A judge refused to grant a temporary injunction Thursday in a lawsuit filed by Republican House candidate Susan Stimpson challenging the State Board of Elections’ recent decision to allow online absentee ballot applications.
Stimpson is running against House Speaker Bill Howell in Tuesday’s Republican primary in the 28th District, which includes parts of Stafford County and Fredericksburg.
The former Stafford supervisor filed suit last month over the board’s unanimous May 13 decision to allow absentee ballot applications to be submitted online with electronic signatures.
The lawsuit, prepared by Lynchburg attorney Rick Boyer on behalf of Stimpson, alleges that the state Board of Elections “acted arbitrarily and capriciously,” overstepped its authority and “took the regulatory action without meeting any of the notice requirements imposed by the Virginia Administrative Code.”
Stimpson contends that she wasn’t properly notified of the state Board of Elections’ decision, which came after the absentee voting period had already started.
Howell said his campaign simply asked the board to clarify its position on absentee ballot applications in the wake of a state attorney general’s opinion that electronic signatures were allowed on voting registration applications.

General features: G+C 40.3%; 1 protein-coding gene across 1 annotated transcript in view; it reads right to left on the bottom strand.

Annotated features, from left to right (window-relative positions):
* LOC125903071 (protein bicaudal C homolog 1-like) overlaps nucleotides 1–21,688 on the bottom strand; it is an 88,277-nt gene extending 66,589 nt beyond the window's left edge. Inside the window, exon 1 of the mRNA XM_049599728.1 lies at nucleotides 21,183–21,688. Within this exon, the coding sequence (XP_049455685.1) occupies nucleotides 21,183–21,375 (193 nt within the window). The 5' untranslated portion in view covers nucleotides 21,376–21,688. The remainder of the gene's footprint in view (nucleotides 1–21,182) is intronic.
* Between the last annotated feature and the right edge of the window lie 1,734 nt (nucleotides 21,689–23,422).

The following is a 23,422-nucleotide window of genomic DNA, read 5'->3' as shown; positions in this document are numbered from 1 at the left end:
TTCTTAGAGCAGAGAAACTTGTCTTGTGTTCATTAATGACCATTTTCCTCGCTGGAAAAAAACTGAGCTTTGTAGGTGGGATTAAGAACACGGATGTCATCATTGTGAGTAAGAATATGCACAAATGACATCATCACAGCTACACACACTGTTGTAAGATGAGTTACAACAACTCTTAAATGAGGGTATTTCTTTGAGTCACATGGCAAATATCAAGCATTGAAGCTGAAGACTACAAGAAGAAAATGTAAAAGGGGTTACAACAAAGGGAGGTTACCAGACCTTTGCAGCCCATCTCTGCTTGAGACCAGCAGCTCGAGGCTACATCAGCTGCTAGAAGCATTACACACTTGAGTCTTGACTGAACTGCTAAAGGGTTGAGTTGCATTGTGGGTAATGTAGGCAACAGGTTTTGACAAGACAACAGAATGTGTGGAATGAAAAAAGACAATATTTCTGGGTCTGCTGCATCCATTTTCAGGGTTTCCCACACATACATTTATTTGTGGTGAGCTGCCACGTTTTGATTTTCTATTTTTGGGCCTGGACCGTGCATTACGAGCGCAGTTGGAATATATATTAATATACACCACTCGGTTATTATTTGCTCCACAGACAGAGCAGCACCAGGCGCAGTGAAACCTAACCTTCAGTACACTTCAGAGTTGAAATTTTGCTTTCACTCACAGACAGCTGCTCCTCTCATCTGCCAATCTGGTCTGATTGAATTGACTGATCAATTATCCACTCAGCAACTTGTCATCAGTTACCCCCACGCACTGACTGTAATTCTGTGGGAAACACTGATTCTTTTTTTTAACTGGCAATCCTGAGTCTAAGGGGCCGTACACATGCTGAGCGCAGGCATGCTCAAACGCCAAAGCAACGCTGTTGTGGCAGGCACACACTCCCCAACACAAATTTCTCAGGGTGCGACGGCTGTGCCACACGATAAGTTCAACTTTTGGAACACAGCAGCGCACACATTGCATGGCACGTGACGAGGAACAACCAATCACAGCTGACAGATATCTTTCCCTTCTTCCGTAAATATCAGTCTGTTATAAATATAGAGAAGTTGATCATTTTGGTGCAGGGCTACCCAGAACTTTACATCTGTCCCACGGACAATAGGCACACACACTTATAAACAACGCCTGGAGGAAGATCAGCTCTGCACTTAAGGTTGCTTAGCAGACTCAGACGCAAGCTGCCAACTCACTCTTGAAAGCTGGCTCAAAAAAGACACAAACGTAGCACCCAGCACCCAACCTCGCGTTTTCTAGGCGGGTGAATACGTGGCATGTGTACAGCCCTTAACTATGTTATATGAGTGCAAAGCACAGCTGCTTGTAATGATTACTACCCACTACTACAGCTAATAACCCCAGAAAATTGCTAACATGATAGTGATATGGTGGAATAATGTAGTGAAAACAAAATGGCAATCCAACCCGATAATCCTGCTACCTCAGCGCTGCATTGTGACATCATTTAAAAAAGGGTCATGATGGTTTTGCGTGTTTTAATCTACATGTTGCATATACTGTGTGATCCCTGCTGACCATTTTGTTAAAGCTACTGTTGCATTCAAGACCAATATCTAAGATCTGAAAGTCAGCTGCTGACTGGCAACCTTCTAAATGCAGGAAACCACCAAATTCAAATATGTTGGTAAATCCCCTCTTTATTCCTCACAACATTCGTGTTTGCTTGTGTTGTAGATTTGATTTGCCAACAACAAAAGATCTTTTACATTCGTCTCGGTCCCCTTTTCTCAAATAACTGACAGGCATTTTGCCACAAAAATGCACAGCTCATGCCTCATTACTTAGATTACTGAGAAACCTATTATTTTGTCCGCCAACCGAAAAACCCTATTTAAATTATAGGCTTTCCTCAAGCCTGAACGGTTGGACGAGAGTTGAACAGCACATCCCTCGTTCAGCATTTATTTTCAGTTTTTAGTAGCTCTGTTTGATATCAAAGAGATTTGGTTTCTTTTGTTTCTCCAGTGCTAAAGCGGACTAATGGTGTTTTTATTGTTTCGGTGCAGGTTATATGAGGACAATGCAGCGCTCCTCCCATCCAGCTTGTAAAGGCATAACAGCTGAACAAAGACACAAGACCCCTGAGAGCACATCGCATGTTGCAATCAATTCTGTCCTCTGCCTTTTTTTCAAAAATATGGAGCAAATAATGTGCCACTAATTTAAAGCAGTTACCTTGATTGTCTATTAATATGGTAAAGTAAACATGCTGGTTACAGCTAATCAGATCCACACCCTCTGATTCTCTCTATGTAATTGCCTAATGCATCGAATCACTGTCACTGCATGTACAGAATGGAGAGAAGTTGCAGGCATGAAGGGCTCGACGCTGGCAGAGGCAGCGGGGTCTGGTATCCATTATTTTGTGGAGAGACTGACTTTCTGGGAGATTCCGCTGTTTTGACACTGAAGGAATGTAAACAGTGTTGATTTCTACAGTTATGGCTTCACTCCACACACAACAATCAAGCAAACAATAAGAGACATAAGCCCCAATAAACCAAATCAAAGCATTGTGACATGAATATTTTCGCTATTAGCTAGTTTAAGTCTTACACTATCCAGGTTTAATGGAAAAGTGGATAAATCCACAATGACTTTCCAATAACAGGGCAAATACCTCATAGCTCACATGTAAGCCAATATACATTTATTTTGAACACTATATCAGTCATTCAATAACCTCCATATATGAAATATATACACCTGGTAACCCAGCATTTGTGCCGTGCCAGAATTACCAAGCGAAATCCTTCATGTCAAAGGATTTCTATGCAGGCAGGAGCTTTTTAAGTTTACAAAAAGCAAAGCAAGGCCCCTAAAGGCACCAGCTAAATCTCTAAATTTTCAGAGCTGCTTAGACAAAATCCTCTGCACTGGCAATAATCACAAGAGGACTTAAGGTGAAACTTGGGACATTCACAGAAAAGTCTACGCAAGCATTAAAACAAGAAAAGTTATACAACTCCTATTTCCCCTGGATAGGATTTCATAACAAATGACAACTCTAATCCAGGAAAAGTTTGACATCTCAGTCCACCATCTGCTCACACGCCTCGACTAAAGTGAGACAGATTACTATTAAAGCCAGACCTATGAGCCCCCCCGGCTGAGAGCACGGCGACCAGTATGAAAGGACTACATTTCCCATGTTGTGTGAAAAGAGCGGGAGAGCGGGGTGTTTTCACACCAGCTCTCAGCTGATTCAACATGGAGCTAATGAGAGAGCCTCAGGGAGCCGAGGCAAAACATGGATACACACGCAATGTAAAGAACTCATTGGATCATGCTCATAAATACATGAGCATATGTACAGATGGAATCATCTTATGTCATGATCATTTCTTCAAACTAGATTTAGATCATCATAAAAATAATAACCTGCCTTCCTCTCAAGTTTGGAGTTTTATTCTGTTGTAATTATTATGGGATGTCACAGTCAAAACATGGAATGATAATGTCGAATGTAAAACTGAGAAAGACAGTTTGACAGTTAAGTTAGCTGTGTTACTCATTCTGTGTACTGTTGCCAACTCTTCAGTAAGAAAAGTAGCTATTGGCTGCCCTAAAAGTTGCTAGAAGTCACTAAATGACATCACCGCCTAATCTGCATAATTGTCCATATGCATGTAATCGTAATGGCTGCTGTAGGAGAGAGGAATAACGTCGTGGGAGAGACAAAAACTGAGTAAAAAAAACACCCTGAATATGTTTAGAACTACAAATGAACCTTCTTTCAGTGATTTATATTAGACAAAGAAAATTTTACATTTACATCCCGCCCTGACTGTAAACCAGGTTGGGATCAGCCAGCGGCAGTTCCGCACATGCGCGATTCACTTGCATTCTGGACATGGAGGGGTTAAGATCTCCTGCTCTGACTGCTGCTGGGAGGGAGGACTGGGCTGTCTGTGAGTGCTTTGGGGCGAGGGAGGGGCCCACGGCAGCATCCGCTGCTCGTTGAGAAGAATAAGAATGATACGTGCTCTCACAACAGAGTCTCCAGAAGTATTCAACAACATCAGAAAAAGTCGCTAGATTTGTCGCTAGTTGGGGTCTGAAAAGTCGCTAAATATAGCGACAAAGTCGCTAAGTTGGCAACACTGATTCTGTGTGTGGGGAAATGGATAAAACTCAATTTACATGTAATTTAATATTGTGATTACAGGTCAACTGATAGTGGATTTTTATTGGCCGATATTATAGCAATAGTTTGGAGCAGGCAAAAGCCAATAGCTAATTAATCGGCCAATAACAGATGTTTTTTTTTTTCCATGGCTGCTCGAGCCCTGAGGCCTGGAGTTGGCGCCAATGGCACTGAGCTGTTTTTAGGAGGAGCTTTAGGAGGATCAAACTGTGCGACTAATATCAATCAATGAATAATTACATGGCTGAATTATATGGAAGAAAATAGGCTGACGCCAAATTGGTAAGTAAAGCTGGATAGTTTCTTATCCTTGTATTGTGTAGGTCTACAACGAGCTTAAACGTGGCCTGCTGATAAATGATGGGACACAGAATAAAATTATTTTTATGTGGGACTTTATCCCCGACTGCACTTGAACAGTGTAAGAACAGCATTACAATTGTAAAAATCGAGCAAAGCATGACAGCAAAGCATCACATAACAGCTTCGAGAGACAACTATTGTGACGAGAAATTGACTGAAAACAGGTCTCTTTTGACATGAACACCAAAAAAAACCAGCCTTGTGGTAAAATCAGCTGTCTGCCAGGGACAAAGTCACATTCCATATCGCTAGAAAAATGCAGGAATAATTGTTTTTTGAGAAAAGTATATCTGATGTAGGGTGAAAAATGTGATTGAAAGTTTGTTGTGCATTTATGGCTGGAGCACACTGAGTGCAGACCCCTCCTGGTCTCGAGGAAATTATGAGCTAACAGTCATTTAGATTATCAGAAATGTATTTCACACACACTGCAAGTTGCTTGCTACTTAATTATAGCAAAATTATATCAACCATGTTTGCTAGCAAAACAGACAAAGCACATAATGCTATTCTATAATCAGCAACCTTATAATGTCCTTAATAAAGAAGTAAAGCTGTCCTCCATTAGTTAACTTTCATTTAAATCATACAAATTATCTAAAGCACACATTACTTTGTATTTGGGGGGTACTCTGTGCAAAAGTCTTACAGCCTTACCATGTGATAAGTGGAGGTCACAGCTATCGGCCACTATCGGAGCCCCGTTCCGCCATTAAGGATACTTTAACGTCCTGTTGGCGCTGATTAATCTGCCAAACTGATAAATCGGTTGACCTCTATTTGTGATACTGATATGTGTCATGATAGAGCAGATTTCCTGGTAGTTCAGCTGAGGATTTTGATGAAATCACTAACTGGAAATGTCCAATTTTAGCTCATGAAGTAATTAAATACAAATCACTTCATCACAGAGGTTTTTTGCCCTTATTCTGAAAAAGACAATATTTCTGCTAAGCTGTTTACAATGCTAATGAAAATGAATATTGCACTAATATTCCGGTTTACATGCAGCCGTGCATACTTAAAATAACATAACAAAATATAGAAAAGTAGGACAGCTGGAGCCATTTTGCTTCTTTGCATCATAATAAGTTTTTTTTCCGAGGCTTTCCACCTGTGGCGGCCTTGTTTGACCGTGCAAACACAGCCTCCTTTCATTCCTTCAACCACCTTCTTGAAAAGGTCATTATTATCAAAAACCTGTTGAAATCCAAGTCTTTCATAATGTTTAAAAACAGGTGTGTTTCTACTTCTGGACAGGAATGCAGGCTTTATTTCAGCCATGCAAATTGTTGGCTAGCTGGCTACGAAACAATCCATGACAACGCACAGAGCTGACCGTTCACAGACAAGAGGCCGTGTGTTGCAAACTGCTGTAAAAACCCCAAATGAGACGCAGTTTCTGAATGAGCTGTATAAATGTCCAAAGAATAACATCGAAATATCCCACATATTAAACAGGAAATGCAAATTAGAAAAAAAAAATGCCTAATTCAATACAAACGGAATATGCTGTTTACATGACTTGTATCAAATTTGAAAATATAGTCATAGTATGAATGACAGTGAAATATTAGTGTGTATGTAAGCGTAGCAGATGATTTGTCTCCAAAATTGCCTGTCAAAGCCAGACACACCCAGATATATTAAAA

After the board made its ruling, Howell’s campaign created an absentee voting form on its website that allows for electronic signatures.
Local judges recused themselves from the case, so recently retired Judge Pamela S. Baskervill of Petersburg was brought in to hear arguments. While Baskervill said Thursday she was concerned about the integrity of the electoral process, she refused to grant an injunction to halt the online applications.
She said attorneys could make additional arguments after the primary.
After the ruling, Stimpson issued a statement through Boyer saying she was “glad to see that the judge was clearly concerned about the board’s changing the rules in the middle of the game.”
Boyer said Stimpson will continue the legal fight after Tuesday’s primary.
“Our concern is that the delay may send the message that powerful politicians like Bill Howell can change the rules in the middle of the game, and ordinary voters have no recourse until after the votes are counted, whether the votes were legal or not,” he wrote in the prepared statement.
Howell’s campaign also released a statement after the ruling.
“We’re pleased that the court validated our position, as we expected it would. We’re going to continue to run our campaign,” his spokesman, Matthew Moran, wrote.